President’s Letter – Oct 2013

Soon, I will be turning over the helm as President of the Puget Sound Ship Repair Association. Before I do, I thought I would leave you with some comments.

These past two years have been an incredible experience for me as the President of PSSRA. When I accepted the nomination, I must admit that I was nervous and had many doubts. Those who had served in this position prior to me are to a person extraordinary professionals, great minds and industry leaders. Compared to them, I felt sort of like a consolation prize.

post_presidentsletter_DavidJackThat being said, I can honestly say that I was never lacking for their guidance and support. The fellowship and trust that has developed amongst your board of directors is unlike anything I have ever experienced and is without question the major reason our association had flourished when others have struggled.

Looking back at the past couple of years, I am pleased to report that good things are happening out there!

Our association has assumed a leadership role in the Northwest, stepping in whenever we see things unfolding that could harm or threaten our industry. We have a strong relationship with the Navy and with Congressman Kilmer’s office. Both relationships allow us the opportunity to be heard and see that our needs and concerns are understood and acted upon.

We have been recognized in national forums both at the Fleet Maintenance and Modernization Symposium and at the National Ship Repair Industry Conference. Through participation in these events, we have strengthened our visibility and presence with navy and Congressional leaders. The PSSRA is on their maps and our industry needs are being heard and acted upon.

Locally, we have built upon a strong relationship with the Northwest Regional Maintenance Center. We have seen real effort from them to improve the information exchange between the Navy and our industry. We continue to work with them on refining and improving workload forecast models and the quality of the data we are getting from them. We are now working with them to better define industry capacities and capabilities which will allow them to take a deeper look at other workload opportunities outside of conventional swim lanes.

Our involvement with the regional government QA and ESH staffs has been important in seeing to it that our member companies are kept up to date on recent changes within these programs, and in working together to solve performance deficiencies when needed.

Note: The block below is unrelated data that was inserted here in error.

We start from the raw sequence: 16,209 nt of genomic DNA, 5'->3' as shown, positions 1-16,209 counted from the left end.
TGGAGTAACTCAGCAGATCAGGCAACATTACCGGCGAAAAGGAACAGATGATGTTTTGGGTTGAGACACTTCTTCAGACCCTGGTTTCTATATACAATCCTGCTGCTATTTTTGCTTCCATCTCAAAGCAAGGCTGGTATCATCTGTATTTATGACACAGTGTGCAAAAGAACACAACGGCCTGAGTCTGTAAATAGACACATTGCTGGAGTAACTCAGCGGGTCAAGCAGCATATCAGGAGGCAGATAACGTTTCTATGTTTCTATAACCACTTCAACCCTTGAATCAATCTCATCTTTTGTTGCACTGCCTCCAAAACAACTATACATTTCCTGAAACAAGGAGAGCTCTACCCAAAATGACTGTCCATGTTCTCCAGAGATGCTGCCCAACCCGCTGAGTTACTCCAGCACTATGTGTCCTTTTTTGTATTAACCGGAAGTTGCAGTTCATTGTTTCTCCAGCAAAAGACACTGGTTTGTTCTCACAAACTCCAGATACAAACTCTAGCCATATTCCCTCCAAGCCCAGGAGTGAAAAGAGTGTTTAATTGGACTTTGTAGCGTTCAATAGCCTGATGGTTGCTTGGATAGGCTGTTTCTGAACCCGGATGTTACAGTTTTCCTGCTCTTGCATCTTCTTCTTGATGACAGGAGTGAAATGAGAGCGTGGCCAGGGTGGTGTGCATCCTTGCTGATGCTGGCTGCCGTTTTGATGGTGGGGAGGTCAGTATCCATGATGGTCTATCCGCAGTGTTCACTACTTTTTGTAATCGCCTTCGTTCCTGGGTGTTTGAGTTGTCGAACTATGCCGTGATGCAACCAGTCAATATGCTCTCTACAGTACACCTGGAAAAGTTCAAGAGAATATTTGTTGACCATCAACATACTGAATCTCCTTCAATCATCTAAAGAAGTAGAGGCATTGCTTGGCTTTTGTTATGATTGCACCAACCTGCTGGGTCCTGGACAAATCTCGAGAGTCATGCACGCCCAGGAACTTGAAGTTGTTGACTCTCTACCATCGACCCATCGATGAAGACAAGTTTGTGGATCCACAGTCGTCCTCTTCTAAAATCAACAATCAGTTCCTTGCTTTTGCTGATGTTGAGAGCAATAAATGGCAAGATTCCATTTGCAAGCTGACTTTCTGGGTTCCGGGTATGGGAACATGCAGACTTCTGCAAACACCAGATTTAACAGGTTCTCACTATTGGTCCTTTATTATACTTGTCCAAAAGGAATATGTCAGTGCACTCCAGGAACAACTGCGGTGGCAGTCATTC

We have been involved in numerous workforce development studies at both the local and national level. On a national stage, we have met with the other SRAs in Industry Day events to discuss this vital subject. Members of our board have met twice with WA. Senator Christina Rolfes and local educators to discuss industry training needs. We have also met with Edmonds Community College to tour their marine trade’s academy and talked with the students to encourage them to enter our industry.

Thorough our efforts, we have gotten the Navy to focus on the need to replace the decommissioning FFGs and have been told that replacement DDGs will be sent to Everett.

Despite the down economy, our membership has continued to grow. We are welcoming new members every month and with each new member the strength of our association increases.

Although this is all positive, and we have made great progress on addressing industry issues, much work remains.

Recent law has placed us on a dangerous glide slope. Navy maintenance dollars, the life blood of our industry are being reduced. Sequestration is forcing massive cuts to defense budgets.

For the foreseeable future, budgets will be strained, and there will be no escaping the impact of these cuts in our own port.

In the face of these challenges, our united presence is critical to making our voices heard and our needs relevant.

When we meet with Navy and Government officials we do so as a tightly woven fabric of member companies which not only gains us access to these important decision makers, but give us significance, and helps to shape outcomes more positively in our favor. There really is strength in numbers. In the months and years ahead, we must continue to support each other and band together in order to assure our concerns are addressed.

We need to remain focused on the workload challenges ahead. We have a tremendous gap in carrier work coming as well as the decommissioning of the FFGs based in Everett. Although replacement DDGs have been promised, the timing of the replacement ships remains a concern as it could cause additional workload gaps. We must explore nontraditional work opportunities and keep the dialogue open with the Navy on what our capabilities and capacities are in order to better serve their needs. There is open space there for us to explore new support roles.

In closing I want to offer a big and sincere thank you to my fellow board members. In particular to Mark Kipps who has assisted me in more ways than I can express and has been my side kick during many of the meetings and events we attended. I would also like to thank Carla Newell for her support as our Secretary and for all she does to set up the general membership meetings and her efforts to recruit new members; and Ehrich Steinmetz for serving as Treasurer for the past two years.

A special thank you goes out to Elizabeth Stege our Administrative assistant and web site developer and to Jack Edwards of the Baymont Inn and Suites for his monthly efforts to support our meetings.

It has been an honor to serve as your president. I have grown a lot in the past two years and am without question better for the experience. I will continue to serve on the board and look forward to supporting you all in the future.

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